Jessica M. Karmasek Jul. 2, 2013, 2:38pm

NEW YORK (Legal Newsline) -- A group of lawyers who practice in Connecticut, New York and Vermont federal courts, in a letter to President Barack Obama and nearly 50 members of Congress last week, say they're concerned about the effects of sequestration on the courts.

"The importance of federal courts to our democratic system cannot be overstated. In their role of administering justice, the federal courts provide services that are mandated by the Constitution and protect the fundamental rights of Americans of all backgrounds," Federal Bar Council President Robert J. Anello wrote in a letter dated June 27.

"These roles cannot be unreasonably curtailed in the face of budgetary constraints without doing violence to our system."

Sequestration refers to a set of automatic federal spending cuts put into law by the Budget Control Act, signed by Obama in August 2011. The legislation raised the debt ceiling and was intended to put pressure on Congress to come up with a longer term plan for deficit reduction.

The $1.2 trillion in budget cuts, which were triggered March 1, will be spread over nine years and are equally divided between domestic and defense-related spending. The cuts are set to end in 2021.

For the remaining fiscal year 2013, the spending reductions are about $85 billion alone.

In May, the U.S. Judicial Conference asked the White House for $73 million in emergency funding to address what it calls "critical needs" resulting from the cuts.

The emergency funding would replace only a small portion of the $350 million in funding reductions imposed upon the federal courts by sequestration.

FBC members contend the cuts already are hurting the courts and the criminal justice system in the Second Circuit.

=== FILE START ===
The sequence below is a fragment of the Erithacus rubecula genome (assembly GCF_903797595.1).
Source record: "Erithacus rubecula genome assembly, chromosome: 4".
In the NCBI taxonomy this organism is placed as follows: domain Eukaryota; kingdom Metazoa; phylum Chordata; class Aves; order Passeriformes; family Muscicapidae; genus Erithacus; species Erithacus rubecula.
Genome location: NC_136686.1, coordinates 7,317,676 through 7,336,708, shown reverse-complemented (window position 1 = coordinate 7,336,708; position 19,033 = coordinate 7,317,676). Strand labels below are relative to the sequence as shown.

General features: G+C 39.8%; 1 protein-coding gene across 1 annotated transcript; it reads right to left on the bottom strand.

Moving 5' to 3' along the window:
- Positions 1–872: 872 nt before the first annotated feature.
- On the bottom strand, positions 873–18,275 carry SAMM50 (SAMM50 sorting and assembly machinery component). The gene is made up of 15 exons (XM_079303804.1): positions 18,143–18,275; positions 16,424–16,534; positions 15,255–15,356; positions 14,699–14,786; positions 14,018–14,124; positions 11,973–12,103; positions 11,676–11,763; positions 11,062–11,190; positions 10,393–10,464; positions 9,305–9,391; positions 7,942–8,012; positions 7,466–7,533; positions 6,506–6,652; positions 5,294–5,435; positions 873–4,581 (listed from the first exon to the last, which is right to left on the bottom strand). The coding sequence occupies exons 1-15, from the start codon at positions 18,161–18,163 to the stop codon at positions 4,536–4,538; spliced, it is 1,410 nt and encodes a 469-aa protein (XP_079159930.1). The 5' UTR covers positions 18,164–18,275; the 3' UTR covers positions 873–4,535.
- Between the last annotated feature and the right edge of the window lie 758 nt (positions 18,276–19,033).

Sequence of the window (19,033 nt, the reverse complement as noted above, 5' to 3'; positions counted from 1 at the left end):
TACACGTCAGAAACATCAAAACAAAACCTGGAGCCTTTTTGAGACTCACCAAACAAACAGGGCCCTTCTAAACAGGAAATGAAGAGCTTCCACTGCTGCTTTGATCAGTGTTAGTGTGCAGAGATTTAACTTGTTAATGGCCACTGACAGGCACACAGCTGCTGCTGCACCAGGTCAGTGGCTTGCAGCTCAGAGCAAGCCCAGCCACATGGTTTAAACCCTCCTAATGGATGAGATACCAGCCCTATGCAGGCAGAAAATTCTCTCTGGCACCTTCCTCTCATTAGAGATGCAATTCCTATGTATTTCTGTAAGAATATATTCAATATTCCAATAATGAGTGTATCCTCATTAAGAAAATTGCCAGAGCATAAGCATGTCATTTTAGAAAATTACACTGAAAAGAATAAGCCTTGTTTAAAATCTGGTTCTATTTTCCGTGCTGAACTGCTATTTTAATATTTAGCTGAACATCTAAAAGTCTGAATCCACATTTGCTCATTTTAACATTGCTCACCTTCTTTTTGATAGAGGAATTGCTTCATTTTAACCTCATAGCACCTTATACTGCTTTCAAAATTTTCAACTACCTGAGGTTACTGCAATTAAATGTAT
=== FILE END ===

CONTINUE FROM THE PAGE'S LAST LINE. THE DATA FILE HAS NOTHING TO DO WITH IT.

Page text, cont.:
"The federal courts are essential to, among other things, protecting the public safety through the criminal law; promoting the orderly transaction of business through the commercial law; protecting consumers and investors through the antitrust and securities laws; and redressing discrimination in statutory and constitutional civil rights cases," Anello wrote in the council's six-page letter.

Although the sequestration has affected all federal courts, Anello noted that the effects have been "particularly acute" in the Second Circuit because of New York City -- he called it the country's "financial capital" and one of its "chief gateways for immigrants."

"As a result, courts in the Second Circuit bear a heavy caseload and have a high concentration of complex and high-profile cases," he wrote.

Anello said it is "imperative" that Congress and the President reach an agreement to restore funding of the federal courts to pre-sequestration levels, at the least.

"As a result of the sequester, the budget for the Federal Defenders has been dramatically reduced, a reduction that is penny-wise and pound-foolish both because it has slowed the enforcement of the criminal laws and because it has required indigent defendants to be represented, at taxpayers' expense, by more costly private attorneys," he wrote.

"The disposition of criminal cases also has been slowed by cuts to these courts' Probation and Pre-Trial Services Departments, which play a crucial role in sentencing defendants, and which protect the public safety by supervising defendants on probation.

"More generally, the courts in this Circuit have been compromised by cuts to their security and physical maintenance budgets, reduced job security for personnel in all departments, and reduced hours for bankruptcy proceedings."

The FBC, which began in 1928, currently has about 3,700 members.

To read the council's full letter, click here.

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